US runs out of long-distance passenger trains amid strike fears

US runs out of long-distance passenger trains amid strike fears

Washington, Sep 15 – The United States was left as of this Thursday without passenger trains operating on long-distance routes, fearing that a possible strike that begins on Friday would leave travelers stopped halfway before reaching their destinations.

The country’s main passenger rail operator, Amtrak, announced the decision in a statement, explaining that the same steps could be followed for other shorter-haul trains in the coming hours if the possibility of a strike does not disappear.

The curious thing is that Amtrak and its employees are not part of the labor dispute that could lead to a strike, but their trains use tracks that are owned by companies that are directly involved in the conflict and that would cease to be operational in the event of a strike.

US President Joe Biden is working around the clock to prevent a rail freight strike, which could cause further supply chain disruptions and negatively impact the economy.

The interruption in transport could begin this Friday if the railway companies do not reach an agreement on a new contract with two unions, which represent some 57,000 workers between drivers and engineers.

To prevent it, Biden is mediating between companies and unions and on Monday, while in Boston, he spoke by phone with both sides in an attempt to prevent the strike.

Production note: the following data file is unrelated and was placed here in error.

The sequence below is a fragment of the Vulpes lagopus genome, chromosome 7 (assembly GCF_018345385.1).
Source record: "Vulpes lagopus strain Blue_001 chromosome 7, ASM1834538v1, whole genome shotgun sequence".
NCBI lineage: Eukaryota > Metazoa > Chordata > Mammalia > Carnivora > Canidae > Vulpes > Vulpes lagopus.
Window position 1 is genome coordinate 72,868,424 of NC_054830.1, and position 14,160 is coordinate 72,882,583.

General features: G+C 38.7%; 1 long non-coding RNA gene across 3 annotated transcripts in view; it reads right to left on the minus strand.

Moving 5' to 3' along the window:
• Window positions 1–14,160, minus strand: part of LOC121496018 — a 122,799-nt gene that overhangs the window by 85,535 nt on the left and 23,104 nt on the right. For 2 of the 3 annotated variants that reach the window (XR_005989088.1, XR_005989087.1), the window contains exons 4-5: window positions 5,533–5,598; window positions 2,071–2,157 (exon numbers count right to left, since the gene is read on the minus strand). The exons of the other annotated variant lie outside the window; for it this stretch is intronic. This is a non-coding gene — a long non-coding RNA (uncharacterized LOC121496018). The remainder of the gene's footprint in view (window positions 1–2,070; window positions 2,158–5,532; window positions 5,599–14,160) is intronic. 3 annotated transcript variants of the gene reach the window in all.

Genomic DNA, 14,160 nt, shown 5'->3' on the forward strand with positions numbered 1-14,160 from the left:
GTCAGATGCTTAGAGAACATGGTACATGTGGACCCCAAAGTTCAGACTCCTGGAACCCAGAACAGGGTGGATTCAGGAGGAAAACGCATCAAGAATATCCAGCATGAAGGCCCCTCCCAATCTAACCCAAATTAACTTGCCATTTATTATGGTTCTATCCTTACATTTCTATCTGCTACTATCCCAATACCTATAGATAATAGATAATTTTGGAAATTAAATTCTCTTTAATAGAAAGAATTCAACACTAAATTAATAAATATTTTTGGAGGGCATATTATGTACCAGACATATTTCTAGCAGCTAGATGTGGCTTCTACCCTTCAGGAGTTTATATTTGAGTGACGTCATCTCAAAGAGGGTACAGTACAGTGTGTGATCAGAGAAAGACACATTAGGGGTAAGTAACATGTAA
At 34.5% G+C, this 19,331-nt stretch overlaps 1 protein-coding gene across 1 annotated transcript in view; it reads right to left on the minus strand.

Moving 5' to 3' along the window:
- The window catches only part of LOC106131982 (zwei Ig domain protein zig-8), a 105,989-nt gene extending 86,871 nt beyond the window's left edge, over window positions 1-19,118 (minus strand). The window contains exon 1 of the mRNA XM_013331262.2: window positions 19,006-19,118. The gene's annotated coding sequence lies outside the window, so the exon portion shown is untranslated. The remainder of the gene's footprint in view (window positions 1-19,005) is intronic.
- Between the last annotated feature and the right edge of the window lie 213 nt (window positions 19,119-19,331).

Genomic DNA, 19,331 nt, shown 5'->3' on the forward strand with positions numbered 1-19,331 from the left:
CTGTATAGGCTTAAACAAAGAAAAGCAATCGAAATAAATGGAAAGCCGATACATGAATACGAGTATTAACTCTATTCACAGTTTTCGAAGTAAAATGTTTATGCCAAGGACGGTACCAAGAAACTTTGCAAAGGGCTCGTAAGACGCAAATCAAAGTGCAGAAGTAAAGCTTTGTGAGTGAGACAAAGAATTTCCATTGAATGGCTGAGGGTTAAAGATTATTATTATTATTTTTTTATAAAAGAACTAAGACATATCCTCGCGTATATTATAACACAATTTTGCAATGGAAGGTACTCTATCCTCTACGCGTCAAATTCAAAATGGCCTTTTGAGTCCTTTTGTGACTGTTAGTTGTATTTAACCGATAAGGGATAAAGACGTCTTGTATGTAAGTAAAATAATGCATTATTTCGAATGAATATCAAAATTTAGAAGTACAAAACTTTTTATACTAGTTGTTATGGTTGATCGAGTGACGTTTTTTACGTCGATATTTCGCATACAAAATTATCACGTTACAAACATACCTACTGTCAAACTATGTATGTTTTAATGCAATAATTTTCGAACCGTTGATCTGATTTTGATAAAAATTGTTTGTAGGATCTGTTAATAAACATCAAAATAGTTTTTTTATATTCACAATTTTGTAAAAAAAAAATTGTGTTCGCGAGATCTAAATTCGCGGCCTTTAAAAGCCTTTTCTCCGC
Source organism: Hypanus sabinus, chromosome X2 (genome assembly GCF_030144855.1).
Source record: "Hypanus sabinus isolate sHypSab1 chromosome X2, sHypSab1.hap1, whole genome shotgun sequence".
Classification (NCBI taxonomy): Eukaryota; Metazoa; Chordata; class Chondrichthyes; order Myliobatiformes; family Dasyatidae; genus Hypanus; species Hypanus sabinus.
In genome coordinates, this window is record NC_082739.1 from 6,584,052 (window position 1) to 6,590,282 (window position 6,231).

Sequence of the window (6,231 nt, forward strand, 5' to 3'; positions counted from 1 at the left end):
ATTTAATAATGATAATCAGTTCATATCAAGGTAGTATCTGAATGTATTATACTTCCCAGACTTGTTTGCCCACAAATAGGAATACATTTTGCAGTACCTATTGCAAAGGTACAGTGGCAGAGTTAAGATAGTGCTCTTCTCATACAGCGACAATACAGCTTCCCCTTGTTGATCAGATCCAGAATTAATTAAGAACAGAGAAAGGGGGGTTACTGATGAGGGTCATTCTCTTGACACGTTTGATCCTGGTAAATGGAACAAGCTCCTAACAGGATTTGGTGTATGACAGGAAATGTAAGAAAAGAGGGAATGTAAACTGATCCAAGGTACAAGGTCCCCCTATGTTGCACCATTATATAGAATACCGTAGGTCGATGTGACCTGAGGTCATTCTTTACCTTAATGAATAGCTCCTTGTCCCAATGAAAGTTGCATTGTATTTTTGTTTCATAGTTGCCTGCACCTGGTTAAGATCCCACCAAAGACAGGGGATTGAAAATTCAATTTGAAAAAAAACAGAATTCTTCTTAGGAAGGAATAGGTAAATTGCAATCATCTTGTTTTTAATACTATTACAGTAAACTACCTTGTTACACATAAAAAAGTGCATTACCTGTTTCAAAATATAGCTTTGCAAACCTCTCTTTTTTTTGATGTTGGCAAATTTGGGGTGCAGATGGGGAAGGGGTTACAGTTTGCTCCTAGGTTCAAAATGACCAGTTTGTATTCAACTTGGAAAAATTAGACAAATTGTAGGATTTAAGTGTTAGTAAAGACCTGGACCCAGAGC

In parallel, the White House is making contingency plans so that the rail transportation of key products for the US economy continues through the air in cargo planes, by sea with ships and even in trucks on the country’s highways.

At the center of the dispute is the negotiation of a new contract, in which the workers want to include clauses that allow them to go to the doctor or respond to family emergencies without being penalized, as the current system does that does not include any sick days. according to the unions.

Friday concludes the so-called “reflection period” established by federal law, so that on that day employees could go on strike or companies could decree a forced stoppage, closing their facilities and preventing workers from returning to their jobs.

Faced with the possibility of this interruption of rail transport, some freight companies have begun to limit their services and have stopped transporting materials considered dangerous.

Melissa Galbraith
Melissa Galbraith is the World News reporter for Globe Live Media. She covers all the major events happening around the World. From Europe to Americas, from Asia to Antarctica, Melissa covers it all. Never miss another Major World Event by bookmarking her author page right here.